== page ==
To this communication I returned the following answer:
Montgomery, Ala., February 3, 1861.
Hon. JOHN ROBERTSON,
Commissioner from the State of Virginia:
SIR: I have the honor to acknowledge the receipt of your letter of this date, with the preamble and resolutions adopted by the General Assembly of Virginia January 19, 1861. As Chief Magistrate of the State of Alabama, I extend to you a cordial welcome to the seat of government as commissioner from the Commonwealth of Virginia. From your letter and the resolutions referred to, I understand that ex-President John Tyler has been appointed a commissioner to the President of the United States and yourself to "South Carolina and the other States that have seceded or shall secede, with instructions respectfully to request the President of the United states and the authorities of such States to agree to abstain, pending the proceedings contemplated by the action of the General Assembly, from any and all acts calculated to produce a collision of arms between the States and the Government of the United States. " After tendering to the State of Virginia, through you, my thanks for the friendly mediation contemplated by the resolutions of her General Assembly, it gives me pleasure to state that Alabama in her act of secession and in occupying the forts and arsenals within her limits intended no hostility to the Federal Government. Her sole object has been to protect her rights, and honor without disturbing (if possible) her peaceful relations with the Government of the United States. This I feel assured will continue to be the policy of the State unless the Federal authorities should be some hostile act or demonstration make it necessary to adopt a different course for her protection and the protection of the other states that have seceded or may secede. Whilst I feel authorized to assure you [that Alabama will do nothing intended to produce a collision of arms between the Federal Government and herself, I am equally certain that it is her firm determination to resist at all and any hazard any attempt at coercion. Having no power to appoint delegates to the proposed convention at Washington, the resolutions of the General Assembly of Virginia will be immediately transmitted to the Legislature of this State where, I have no doubt, they will receive that respectful consideration the high and friendly source from which they come entitles them to. Candor, however, compels me to say that I do not feel authorized to indulge the least hope that concessions will be made affording such guaranties as the secedi will accept. Being satisfied that the State from which emanated the resolutions of '98 and '99 is as determined to maintain her constitutional rights as the seceded States, I do not entertain a doubt that she will be found co-operating with them when she is convinced that those rights cannot be secured in the Federal Union. For the courteous and dignified manner in which you have made known the object of your mission, you will please accept my thanks.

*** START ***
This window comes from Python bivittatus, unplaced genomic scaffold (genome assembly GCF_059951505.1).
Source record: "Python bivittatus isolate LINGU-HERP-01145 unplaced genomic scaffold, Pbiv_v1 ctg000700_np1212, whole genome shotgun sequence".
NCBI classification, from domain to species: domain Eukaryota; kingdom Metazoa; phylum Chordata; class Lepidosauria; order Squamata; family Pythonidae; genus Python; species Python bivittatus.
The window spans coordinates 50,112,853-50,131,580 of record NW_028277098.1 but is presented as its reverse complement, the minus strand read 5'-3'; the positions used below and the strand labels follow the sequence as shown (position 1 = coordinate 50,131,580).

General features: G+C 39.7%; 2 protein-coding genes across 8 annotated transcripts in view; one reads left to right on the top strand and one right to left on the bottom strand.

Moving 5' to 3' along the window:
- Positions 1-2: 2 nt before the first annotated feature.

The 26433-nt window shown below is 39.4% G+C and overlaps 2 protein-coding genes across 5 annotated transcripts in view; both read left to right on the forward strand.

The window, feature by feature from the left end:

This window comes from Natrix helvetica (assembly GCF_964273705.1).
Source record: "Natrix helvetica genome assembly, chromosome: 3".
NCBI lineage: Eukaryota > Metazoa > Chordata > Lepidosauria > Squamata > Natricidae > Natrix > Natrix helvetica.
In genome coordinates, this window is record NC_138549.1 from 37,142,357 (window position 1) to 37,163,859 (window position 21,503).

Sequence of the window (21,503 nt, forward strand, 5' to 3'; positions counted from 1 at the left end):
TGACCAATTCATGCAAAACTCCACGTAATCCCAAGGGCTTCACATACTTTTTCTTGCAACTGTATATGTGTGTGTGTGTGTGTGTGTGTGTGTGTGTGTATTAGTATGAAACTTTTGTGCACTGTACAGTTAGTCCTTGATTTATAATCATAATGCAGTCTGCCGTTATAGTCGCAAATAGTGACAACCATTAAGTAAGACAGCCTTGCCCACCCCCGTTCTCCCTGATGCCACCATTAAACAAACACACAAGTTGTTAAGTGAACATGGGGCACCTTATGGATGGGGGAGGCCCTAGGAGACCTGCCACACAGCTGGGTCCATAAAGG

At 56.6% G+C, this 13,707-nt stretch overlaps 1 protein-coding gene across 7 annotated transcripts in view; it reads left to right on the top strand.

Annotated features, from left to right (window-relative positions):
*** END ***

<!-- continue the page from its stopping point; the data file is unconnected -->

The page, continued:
With the highest consideration, I am, your obedient servant,
A. B. MOORE.
The foregoing letter contains my understanding of the intention and policy of the State of Alabama in regard to her position toward the Federal Government. I deem it proper to lay before the Legislature the communication of Judge Robertson to me and my answer thereto, that my views may be fully understood. I have referred the question of the appointment of commissioners to Washington to the Legislature, having no power to make such appointments myself, I drawn from the Federal Union and had appointed delegates to a Southern congress, which is now assembled in this city for the purpose of establishing a new government, I cannot see with what propriety the State could send commissioners to Washington to reconstruct the old Government. Judge Robertson is now in this city. His high character and his friendly mission from the great State of Virginia entitle him to the highest consideration of the authorities of Alabama.
A. B. MOORE.